As a boy, Prince Amleth sees his father, the king (Ethan Hawke) decapitated by his uncle (Claes Bang), who carries off his mother (Nicole Kidman). After years of exile, he grows into a driven killing machine and returns to wreak his vengeance. The plot synopsis could consist entirely of the mantra Amleth repeats to himself: “I will avenge you, father. I will kill you, Fafnir. I will rescue you, mother.”

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Onto this prototypical hero’s journey, Eggers drizzles a series of memorable images: Willem Dafoe, so unhinged in The Lighthouse, pulls a similar shtick as a fungal shaman who initiates young Amleth into his princely responsibilities. Bjork herself, often suspected of being an ageless Norn Queen, plays one here in another scene aimed at enhancing the mythic nature of Amleth’s quest. Anya Taylor-Joy, who made her film debut in The Witch, shows up as a pagan romantic interest for our hero.

But the money shots (Eggers reportedly had a $90 million budget) are the battle sequences, especially an early assault by a band of marauders on a coastal village that tracks Amleth’s unstoppable path of carnage in what’s edited to appear as one minutes-long tracking shot. It’s a piece of visceral, unrelenting filmmaking, as is a later duel between two naked men on the lip of an erupting volcano. Eggers is not interested in compromise, or in leavening his epic with any irony or self-awareness.

And that’s fine—we need more big-budget non-Marvel movies from filmmakers with bold visions. I only wish he had dared to be more subversive with his storytelling. In particular, Kidman and Taylor-Joy’s characters feel peripheral to the mano-a-mano machismo of the primary conflict, despite a plot twist involving one of them. Eggers’ first two films had a particular, off-kilter point of view that isn’t as evident under all thundering score and eager disembowelments on display here. The Northman is an impressively mounted spectacle, but also a somewhat empty one.

(Opens Friday, Apr. 22, in multiple theaters)


Nicolas Cage and Pedro Pascal in “The Unbearable Weight of Massive Talent.”

ALTHOUGH THE OFFICIAL TITLE of director Tom Gormican’s new film is The Unbearable Weight of Massive Talent, it seems destined to be colloquialized as “that Nic Cage movie.” This metafictional action-comedy serves as a surprisingly heartfelt tribute to Cage, the Oscar-winning nephew of Francis Ford Coppola who has in recent years become something of a meme for his offbeat but thoroughly committed acting style in a wide variety of bizarre, cult-ready roles.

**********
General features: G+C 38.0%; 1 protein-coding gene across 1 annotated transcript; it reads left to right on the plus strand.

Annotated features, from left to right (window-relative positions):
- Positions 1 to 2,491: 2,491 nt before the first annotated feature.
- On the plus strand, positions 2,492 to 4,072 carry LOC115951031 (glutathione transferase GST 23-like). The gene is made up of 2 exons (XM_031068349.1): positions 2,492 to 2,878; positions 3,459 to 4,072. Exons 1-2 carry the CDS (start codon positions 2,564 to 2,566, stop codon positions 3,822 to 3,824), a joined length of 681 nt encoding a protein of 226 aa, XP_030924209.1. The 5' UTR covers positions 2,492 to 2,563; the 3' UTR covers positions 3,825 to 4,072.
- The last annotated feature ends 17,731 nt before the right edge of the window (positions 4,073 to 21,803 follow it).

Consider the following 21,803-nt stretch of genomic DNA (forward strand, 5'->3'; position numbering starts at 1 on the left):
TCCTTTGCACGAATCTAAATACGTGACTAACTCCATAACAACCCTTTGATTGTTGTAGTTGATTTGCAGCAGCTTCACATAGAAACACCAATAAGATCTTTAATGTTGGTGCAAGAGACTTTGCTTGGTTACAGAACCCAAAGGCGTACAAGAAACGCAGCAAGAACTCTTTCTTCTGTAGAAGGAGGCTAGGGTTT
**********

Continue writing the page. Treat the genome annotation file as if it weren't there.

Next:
Here, Cage plays himself—or, rather, a version of himself named Nick (not Nic) Cage. Nick is in the midst of career and domestic crises when an easy-money opportunity presents itself: a million dollars to attend the birthday party of a wealthy super-fan named Javi (Pablo Pascal) on the island of Majorca.

It turns out that Javi is suspected by the CIA of being behind the recent kidnapping of a local politician’s daughter, and a pair of agents (Ike Barinholtz and an underused Tiffany Hadish) recruit the reluctant movie star to go undercover. Despite the budding bromance between Nick and Javi, Cage agrees, and the movie eventually morphs into a goofy shoot-em-up that feels a bit too close to some of the real Cage’s work-for-hire efforts.

Until then, though, it’s a glorious salute to the inimitable (or, sometimes, all too imitable) actor, including explicit nods to Face/Off, Con Air, Leaving Las Vegas, The Croods 2, and even Guarding Tess. (It also features a hilarious encomium to the non-Cage-starring Paddington 2.)

Cage and Pascal have real chemistry, and if more of the movie were along the lines of the afternoon LSD trip they share, Massive Talent could have launched itself into stratospheric weirdness instead of settling for a conventional final act. Another nit: there’s no mention of what any right-thinking person knows is the greatest Nicolas Cage quote ever. Still, whether you’re a Cage-head or merely Cage-curious, it’s worth checking out.

(Opens Friday, Apr. 22, in multiple theaters)

Marc Mohan moved to Portland from Wisconsin in 1991, and has been exploring and contributing to the city’s film culture almost ever since. As the former manager of the landmark independent video store Trilogy, and later the owner of Portland’s first DVD-only rental spot, Video Vérité, he immersed himself in the cinematic education that led to his position as a freelance film critic for The Oregonian for nearly twenty years. Once it became apparent that “newspaper film critic” was no longer a sustainable career option, Mohan pursued a new path, enrolling in the Northwestern School of Law at Lewis & Clark College in the fall of 2017. He can’t quite seem to break the habit, though, of loving and writing about movies.